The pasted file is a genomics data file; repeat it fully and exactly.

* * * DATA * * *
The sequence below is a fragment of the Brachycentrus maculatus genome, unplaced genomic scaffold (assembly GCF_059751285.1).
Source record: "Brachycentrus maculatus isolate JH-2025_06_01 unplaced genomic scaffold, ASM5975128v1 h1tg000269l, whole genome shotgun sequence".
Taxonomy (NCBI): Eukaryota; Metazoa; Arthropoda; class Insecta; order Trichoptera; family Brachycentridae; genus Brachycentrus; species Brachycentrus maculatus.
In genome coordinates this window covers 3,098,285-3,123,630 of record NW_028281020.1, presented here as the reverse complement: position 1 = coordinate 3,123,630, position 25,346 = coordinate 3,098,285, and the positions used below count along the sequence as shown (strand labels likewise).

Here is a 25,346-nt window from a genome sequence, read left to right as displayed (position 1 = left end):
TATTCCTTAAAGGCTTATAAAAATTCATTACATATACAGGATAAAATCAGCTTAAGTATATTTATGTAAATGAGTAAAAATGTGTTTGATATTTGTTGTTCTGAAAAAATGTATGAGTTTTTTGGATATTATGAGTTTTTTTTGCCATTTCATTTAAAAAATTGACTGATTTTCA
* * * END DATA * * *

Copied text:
The sequence below is a fragment of the Brachycentrus maculatus genome, unplaced genomic scaffold (assembly GCF_059751285.1).
Source record: "Brachycentrus maculatus isolate JH-2025_06_01 unplaced genomic scaffold, ASM5975128v1 h1tg000269l, whole genome shotgun sequence".
Taxonomy (NCBI): Eukaryota; Metazoa; Arthropoda; class Insecta; order Trichoptera; family Brachycentridae; genus Brachycentrus; species Brachycentrus maculatus.
In genome coordinates this window covers 3,098,285-3,123,630 of record NW_028281020.1, presented here as the reverse complement: position 1 = coordinate 3,123,630, position 25,346 = coordinate 3,098,285, and the positions used below count along the sequence as shown (strand labels likewise).

Here is a 25,346-nt window from a genome sequence, read left to right as displayed (position 1 = left end):
TATTCCTTAAAGGCTTATAAAAATTCATTACATATACAGGATAAAATCAGCTTAAGTATATTTATGTAAATGAGTAAAAATGTGTTTGATATTTGTTGTTCTGAAAAAATGTATGAGTTTTTTGGATATTATGAGTTTTTTTTGCCATTTCATTTAAAAAATTGACTGATTTTCA